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If you’re planning on heading to a festival this summer, you probably won’t be thinking too much about event security and the negative things that could happen and the risks that are involved.

Whether it is your first festival, or you are a veteran, there are some security risks that pose a serious threat to the attendees, so its best to be prepared for anything that might ruin your experience.

Read our event security tips on how to stay safe at festivals this summer and you’ll be able to enjoy the show worry-free:



  1. Consider bringing a cheaper, older phone model which is unlikely to be stolen from thieves. Whilst you may want to take photos to share on social media, you’ll feel less worried about someone pinching your device from your back pocket if you wait until after the event to upload securely.
  2. Take a bumbag or money belt rather than a rucksack or handbag, as criminals will catch sight of these and attempt to open or grab them, especially in larger crowds.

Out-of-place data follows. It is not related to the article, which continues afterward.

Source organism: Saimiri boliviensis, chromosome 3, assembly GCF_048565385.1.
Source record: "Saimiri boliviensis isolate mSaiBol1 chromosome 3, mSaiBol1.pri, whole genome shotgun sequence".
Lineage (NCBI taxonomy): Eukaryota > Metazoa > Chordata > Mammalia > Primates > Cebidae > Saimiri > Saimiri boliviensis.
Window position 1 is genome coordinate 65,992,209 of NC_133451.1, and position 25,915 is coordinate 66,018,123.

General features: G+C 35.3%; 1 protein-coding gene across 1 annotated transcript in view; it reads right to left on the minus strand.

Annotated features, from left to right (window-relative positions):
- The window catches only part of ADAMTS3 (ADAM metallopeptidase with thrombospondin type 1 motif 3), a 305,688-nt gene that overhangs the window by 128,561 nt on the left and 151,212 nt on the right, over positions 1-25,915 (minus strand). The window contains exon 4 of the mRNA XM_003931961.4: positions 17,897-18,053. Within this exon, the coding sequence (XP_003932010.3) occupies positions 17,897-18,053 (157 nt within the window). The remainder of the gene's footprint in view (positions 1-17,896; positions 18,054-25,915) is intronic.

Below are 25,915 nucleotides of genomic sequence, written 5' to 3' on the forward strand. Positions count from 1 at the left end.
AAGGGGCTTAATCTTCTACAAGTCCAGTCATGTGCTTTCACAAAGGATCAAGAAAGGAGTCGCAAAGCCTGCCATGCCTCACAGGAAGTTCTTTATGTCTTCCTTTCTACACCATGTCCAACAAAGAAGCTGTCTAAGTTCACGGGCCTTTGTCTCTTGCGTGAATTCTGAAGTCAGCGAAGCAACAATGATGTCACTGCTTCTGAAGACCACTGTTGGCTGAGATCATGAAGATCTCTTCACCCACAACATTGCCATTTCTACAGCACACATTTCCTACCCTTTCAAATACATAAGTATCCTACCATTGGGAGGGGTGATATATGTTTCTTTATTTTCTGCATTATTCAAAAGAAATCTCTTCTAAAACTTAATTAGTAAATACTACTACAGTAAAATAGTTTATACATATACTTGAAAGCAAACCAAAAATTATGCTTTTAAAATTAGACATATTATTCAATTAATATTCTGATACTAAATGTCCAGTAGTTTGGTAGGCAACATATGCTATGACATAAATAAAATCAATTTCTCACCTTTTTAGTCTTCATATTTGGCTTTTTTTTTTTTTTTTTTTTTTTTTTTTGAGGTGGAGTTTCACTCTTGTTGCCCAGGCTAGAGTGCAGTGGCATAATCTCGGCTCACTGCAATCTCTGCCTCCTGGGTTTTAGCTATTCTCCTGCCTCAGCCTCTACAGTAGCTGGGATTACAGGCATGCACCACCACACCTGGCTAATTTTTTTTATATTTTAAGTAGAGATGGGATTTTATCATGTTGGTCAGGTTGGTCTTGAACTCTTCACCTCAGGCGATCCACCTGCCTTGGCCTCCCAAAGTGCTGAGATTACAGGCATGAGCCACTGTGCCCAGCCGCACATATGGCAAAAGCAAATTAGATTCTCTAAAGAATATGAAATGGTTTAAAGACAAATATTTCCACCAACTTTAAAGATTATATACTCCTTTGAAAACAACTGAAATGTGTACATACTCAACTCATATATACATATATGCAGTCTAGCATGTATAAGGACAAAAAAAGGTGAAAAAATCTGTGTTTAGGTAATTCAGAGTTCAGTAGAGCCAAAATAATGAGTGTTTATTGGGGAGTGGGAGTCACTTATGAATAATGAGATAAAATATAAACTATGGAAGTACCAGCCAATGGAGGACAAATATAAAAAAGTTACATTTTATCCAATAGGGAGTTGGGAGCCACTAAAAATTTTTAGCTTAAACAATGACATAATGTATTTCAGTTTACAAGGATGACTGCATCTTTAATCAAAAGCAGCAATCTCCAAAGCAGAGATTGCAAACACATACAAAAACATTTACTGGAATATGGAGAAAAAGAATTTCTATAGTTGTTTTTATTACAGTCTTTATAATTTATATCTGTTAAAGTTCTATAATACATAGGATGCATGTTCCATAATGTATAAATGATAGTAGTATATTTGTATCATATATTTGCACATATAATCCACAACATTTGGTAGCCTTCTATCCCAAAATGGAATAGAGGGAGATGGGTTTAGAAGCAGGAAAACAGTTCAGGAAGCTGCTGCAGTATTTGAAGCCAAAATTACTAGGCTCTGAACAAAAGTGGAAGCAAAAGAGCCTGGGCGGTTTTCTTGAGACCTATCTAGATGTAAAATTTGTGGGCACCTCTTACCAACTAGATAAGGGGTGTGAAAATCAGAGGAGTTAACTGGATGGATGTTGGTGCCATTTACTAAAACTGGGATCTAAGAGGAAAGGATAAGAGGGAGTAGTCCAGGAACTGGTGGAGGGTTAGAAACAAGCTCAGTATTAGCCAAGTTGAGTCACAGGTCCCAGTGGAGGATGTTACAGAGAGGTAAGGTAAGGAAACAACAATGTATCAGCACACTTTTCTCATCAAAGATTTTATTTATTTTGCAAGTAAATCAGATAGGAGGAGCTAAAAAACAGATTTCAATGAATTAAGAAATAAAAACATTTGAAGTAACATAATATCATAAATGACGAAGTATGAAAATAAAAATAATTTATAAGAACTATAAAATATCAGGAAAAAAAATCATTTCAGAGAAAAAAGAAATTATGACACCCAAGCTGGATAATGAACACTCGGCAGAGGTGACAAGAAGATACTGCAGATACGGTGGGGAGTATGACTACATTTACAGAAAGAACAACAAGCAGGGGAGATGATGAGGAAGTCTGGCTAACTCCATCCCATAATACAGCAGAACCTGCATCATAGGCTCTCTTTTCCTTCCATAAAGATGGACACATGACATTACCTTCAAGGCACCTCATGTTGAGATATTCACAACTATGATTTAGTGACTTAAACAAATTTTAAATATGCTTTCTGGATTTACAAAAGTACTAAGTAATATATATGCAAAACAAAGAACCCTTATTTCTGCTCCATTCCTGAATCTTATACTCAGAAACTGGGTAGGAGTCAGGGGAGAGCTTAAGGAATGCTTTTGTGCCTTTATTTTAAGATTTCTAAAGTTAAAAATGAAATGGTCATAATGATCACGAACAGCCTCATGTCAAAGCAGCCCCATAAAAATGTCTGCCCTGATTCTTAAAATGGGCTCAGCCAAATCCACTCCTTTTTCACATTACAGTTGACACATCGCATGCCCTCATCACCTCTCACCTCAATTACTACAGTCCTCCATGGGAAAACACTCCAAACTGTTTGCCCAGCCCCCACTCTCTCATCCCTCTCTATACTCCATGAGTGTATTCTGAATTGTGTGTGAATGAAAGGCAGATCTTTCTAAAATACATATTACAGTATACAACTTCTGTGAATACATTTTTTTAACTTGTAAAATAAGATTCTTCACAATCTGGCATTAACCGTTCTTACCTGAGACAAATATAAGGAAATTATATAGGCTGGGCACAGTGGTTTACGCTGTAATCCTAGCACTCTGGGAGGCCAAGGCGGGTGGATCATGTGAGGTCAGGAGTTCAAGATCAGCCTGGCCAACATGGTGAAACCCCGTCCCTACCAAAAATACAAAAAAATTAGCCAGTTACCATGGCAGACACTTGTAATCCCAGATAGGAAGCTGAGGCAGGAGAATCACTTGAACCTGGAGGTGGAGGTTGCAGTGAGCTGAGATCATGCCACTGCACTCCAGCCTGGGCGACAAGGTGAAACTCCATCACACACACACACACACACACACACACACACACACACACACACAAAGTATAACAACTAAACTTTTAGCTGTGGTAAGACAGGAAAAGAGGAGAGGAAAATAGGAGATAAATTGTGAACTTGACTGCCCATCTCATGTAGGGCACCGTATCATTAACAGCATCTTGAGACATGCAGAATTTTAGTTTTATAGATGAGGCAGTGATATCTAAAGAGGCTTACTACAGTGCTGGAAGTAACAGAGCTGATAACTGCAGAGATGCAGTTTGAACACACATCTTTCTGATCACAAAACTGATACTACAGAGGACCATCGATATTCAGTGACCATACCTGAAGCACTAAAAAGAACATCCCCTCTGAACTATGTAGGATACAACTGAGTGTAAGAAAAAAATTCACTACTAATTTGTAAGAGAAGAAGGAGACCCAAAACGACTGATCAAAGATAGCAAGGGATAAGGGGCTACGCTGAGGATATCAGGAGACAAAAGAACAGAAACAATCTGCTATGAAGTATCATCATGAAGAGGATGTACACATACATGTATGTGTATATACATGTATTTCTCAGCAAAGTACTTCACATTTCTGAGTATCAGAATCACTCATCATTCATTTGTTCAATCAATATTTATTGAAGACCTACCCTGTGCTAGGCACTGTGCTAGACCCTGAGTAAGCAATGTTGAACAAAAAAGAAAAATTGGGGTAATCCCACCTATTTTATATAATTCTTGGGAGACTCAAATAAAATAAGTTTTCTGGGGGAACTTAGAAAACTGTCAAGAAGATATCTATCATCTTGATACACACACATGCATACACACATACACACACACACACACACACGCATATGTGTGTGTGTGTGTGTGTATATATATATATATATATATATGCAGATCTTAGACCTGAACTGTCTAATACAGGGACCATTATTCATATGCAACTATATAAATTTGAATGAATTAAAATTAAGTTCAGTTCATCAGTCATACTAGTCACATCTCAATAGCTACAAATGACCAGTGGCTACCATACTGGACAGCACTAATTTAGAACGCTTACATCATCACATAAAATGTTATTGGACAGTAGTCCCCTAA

3. If the festival has an option to purchase ‘cashless’ wrist bands, consider loading one up rather than bringing loose money and credit cards. Any physical cash you need is safer to collect from ATMs on the festival or concert site.
  4. Pack a disposable camera rather than a digital one as they are often expensive and will be an attractive target to potential thieves.
  5. Never leave valuables in your tent, even if you’re only leaving it for a few minutes, and as you sleep put all valuables at the bottom of your sleeping bag.
  6. If there are lockers at the event think about hiring one if you really do need to bring items of high value such as: smartphones, tablets, laptops, smartwatches, digital fitness wristbands, MP3 players, straighteners, expensive headphones and anything else which you’d consider high value.
  7. Download ‘find my phone’ on your smartphone so that if someone does steal your phone, you can track it and hopefully get it back securely.
  8. Take note of your smartphone/broadband device’s IMEI number.


Sexual Harassment/Attacks